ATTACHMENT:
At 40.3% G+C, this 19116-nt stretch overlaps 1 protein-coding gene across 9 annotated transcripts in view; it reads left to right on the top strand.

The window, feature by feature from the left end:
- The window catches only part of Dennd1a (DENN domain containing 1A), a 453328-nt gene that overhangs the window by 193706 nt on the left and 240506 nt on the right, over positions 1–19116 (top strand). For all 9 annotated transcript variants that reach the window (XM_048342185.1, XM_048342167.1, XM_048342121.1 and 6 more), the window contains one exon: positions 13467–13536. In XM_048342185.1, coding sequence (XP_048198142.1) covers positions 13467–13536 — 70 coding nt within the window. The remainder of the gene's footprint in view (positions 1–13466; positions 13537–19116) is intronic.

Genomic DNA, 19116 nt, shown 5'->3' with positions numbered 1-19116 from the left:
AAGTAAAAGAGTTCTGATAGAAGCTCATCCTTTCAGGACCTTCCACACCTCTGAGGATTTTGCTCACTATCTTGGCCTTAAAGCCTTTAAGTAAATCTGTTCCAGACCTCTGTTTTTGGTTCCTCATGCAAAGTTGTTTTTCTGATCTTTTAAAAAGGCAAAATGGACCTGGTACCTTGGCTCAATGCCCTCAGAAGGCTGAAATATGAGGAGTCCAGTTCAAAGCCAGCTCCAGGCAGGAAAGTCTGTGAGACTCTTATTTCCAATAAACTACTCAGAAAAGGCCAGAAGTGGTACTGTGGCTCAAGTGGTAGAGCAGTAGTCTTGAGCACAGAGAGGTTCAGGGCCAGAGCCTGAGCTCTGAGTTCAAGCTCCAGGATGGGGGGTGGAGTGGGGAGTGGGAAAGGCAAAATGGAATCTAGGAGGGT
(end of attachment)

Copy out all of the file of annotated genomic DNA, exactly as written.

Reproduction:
At 40.3% G+C, this 19116-nt stretch overlaps 1 protein-coding gene across 9 annotated transcripts in view; it reads left to right on the top strand.

The window, feature by feature from the left end:
- The window catches only part of Dennd1a (DENN domain containing 1A), a 453328-nt gene that overhangs the window by 193706 nt on the left and 240506 nt on the right, over positions 1–19116 (top strand). For all 9 annotated transcript variants that reach the window (XM_048342185.1, XM_048342167.1, XM_048342121.1 and 6 more), the window contains one exon: positions 13467–13536. In XM_048342185.1, coding sequence (XP_048198142.1) covers positions 13467–13536 — 70 coding nt within the window. The remainder of the gene's footprint in view (positions 1–13466; positions 13537–19116) is intronic.

Genomic DNA, 19116 nt, shown 5'->3' with positions numbered 1-19116 from the left:
AAGTAAAAGAGTTCTGATAGAAGCTCATCCTTTCAGGACCTTCCACACCTCTGAGGATTTTGCTCACTATCTTGGCCTTAAAGCCTTTAAGTAAATCTGTTCCAGACCTCTGTTTTTGGTTCCTCATGCAAAGTTGTTTTTCTGATCTTTTAAAAAGGCAAAATGGACCTGGTACCTTGGCTCAATGCCCTCAGAAGGCTGAAATATGAGGAGTCCAGTTCAAAGCCAGCTCCAGGCAGGAAAGTCTGTGAGACTCTTATTTCCAATAAACTACTCAGAAAAGGCCAGAAGTGGTACTGTGGCTCAAGTGGTAGAGCAGTAGTCTTGAGCACAGAGAGGTTCAGGGCCAGAGCCTGAGCTCTGAGTTCAAGCTCCAGGATGGGGGGTGGAGTGGGGAGTGGGAAAGGCAAAATGGAATCTAGGAGGGT